HISTORY: Area to be eclipsed Monday

From March 1, 1979: The Northwest marveled Monday morning at the total eclipse, but you had to travel out of the valley to catch a glimpse, as did Mt. Vernon teacher and photographer Steve Merrick. From Hermiston, Merrick was able to record the moon swallowing the sun in the last total eclipse of this century in North America. Dayville teachers Ken Light and Norm Hoffman took 26 students on a search for a view of the eclipse and found clear skies about 25 miles west of Goldendale. Light said the sky became dim, then took on an orange glow before turning dark at totality.

Blue Mountain Eagle

Residents of the Northwest will be treated to one of nature’s rarest and most spectacular phenomenon next Monday morning when the region will be blacked out by a total solar eclipse.

WARNING: Serious and permanent eye damage can result from directly viewing the solar eclipse on Feb. 26, warns the Oregon Optometric Association. Looking directly at the eclipse for as little as 10 seconds can permanently injure the eye’s retina. It happens without pain, but a person can suffer a permanent blind spot that eliminates the central point of vision.

The solar eclipse will be total in most of Idaho, Montana, North Dakota, Washington and Oregon. Starting shortly after 7 a.m. Monday, the moon will begin to creep across the sun’s face — not literally — and for the next 50 minutes there will be nothing to see safely with the naked eye as the moon moves on.

Only a shadow box, constructed and used properly, will afford safe viewing of the partial stages of the event. It will be the region’s first total eclipse since 1918 and the last one of the century in the country. The next eclipse in the Northwest will be 2068.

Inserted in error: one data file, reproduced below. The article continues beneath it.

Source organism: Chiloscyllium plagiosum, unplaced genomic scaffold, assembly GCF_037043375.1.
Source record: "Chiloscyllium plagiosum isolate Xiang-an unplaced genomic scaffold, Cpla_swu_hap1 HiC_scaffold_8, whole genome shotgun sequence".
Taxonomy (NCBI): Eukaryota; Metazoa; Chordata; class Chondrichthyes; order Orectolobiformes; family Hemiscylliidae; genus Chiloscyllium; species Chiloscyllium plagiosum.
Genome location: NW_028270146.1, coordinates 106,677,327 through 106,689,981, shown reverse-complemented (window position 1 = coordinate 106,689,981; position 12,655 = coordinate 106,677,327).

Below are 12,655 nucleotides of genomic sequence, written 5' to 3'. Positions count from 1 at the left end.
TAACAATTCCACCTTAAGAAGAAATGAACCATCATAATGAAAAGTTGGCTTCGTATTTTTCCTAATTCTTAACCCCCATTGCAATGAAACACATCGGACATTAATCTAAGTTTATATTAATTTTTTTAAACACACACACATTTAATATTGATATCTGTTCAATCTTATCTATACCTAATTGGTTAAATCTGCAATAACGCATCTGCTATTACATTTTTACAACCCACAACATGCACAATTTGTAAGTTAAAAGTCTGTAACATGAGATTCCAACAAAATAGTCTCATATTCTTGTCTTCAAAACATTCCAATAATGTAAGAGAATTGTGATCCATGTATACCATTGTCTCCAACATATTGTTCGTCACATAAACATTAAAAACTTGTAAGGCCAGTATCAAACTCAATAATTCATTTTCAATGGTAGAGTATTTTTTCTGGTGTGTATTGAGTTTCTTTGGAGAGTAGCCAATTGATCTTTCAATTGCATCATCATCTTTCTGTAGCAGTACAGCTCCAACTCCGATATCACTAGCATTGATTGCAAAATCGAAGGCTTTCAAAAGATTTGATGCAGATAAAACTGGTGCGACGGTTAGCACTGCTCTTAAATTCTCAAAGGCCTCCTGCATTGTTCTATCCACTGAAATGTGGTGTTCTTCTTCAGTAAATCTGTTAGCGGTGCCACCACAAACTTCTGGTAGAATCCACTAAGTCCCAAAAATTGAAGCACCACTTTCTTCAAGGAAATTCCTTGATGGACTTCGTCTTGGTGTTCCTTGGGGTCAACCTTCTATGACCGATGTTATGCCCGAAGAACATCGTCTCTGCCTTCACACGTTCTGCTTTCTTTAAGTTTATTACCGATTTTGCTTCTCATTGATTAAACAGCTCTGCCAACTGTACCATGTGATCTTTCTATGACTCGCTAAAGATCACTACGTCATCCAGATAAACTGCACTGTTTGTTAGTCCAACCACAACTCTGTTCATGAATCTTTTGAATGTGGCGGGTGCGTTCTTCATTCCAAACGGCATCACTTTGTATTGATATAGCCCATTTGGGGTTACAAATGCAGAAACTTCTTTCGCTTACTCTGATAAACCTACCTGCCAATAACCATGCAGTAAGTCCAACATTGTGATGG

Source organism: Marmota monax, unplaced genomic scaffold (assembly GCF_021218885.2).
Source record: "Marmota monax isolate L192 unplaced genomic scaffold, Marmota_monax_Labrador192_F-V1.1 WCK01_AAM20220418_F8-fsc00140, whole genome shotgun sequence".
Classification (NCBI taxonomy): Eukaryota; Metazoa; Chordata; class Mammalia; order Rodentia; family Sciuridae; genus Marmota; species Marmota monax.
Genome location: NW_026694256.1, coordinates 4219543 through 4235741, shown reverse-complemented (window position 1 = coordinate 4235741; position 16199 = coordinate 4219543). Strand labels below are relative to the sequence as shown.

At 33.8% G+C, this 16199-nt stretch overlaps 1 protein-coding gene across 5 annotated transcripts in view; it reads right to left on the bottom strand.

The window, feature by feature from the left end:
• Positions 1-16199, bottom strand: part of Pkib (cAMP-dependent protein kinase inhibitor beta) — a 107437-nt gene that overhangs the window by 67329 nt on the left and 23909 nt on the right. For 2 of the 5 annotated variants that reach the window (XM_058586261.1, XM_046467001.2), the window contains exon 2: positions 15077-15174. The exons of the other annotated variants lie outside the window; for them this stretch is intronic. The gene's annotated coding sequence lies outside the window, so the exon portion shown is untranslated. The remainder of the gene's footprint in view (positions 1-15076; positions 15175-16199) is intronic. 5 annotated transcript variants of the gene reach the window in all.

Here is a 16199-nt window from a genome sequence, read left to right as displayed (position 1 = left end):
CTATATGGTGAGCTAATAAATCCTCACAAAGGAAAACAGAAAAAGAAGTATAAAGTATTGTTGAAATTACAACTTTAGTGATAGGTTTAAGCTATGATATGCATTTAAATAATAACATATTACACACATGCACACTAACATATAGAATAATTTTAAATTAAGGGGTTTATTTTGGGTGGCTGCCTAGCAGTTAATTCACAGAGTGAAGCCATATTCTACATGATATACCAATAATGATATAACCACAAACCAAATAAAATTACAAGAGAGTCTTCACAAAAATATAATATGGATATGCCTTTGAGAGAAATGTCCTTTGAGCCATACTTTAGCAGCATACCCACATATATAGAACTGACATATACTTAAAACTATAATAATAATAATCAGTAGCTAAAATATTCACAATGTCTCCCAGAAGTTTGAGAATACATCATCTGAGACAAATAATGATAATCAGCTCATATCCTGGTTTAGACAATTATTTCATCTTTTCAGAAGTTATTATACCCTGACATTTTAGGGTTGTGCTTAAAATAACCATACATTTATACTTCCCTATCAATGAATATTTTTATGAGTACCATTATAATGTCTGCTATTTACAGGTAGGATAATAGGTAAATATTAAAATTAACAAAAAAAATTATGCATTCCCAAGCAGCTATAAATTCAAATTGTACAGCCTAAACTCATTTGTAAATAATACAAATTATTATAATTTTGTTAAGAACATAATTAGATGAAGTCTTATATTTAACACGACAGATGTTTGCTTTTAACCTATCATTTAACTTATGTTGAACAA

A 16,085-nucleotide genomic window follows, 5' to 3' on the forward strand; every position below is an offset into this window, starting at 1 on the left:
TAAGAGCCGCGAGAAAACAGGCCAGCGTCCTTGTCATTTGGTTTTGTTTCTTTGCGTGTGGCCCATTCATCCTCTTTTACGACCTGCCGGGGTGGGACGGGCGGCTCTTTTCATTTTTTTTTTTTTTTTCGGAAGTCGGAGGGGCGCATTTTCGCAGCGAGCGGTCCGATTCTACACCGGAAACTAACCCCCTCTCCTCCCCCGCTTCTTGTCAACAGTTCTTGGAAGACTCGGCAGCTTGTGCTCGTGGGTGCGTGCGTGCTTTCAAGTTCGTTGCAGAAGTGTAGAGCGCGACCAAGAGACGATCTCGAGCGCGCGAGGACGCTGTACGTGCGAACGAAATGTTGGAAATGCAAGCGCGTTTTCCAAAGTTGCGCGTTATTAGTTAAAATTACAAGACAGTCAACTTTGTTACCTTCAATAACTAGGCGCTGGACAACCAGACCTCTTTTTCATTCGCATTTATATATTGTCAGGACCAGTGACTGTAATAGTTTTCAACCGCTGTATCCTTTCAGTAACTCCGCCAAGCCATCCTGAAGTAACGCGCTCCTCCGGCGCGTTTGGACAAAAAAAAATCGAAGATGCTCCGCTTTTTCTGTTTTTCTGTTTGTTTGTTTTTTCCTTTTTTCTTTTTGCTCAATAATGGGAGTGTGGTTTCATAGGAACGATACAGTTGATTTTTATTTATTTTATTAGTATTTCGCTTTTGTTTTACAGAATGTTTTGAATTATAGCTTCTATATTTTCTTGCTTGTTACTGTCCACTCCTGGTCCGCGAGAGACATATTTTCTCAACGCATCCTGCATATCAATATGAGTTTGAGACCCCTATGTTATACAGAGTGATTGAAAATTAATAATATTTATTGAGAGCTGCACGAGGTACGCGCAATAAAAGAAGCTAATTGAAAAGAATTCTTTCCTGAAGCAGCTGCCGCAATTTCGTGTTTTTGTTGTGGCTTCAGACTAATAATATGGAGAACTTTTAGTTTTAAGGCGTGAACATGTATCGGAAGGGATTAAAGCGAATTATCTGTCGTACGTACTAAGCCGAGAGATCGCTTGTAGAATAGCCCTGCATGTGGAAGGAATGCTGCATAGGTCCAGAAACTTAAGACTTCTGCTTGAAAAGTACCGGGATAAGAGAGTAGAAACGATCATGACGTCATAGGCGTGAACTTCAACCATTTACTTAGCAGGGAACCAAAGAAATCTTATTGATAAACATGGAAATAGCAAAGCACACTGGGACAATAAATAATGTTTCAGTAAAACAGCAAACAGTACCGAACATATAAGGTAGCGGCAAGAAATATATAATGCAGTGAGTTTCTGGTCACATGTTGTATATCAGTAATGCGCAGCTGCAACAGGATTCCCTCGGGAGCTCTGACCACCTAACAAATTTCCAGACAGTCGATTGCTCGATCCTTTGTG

About 10 minutes before the totality, the light will begin to fade. Barnyard animals will begin to act confused and perhaps a rooster will start to crow, thinking dusk is approaching.

One of the most fascinating aspects about the eclipse will be the “speeding shadow” that reportedly will come hurtling out of the west at 2,000 miles per hour just prior to totality. If you can get on a hillside with a view of 50 or more miles, it will look like a black speck for a moment before it races across the face of the earth. This will be the moon’s shadow.

At that point, totality is complete and if the skies are clear, stars will emerge from the heavens and planets Venus, Mercury and Mars will be visible.

While the John Day valley is out of the path of totality, the moon will block out the sun’s rays for a few brief seconds before moving on. By 9:30 the happening will have passed.

Editor’s note: This article was published as it appeared in 1979, not correcting for the Aug. 21 eclipse.

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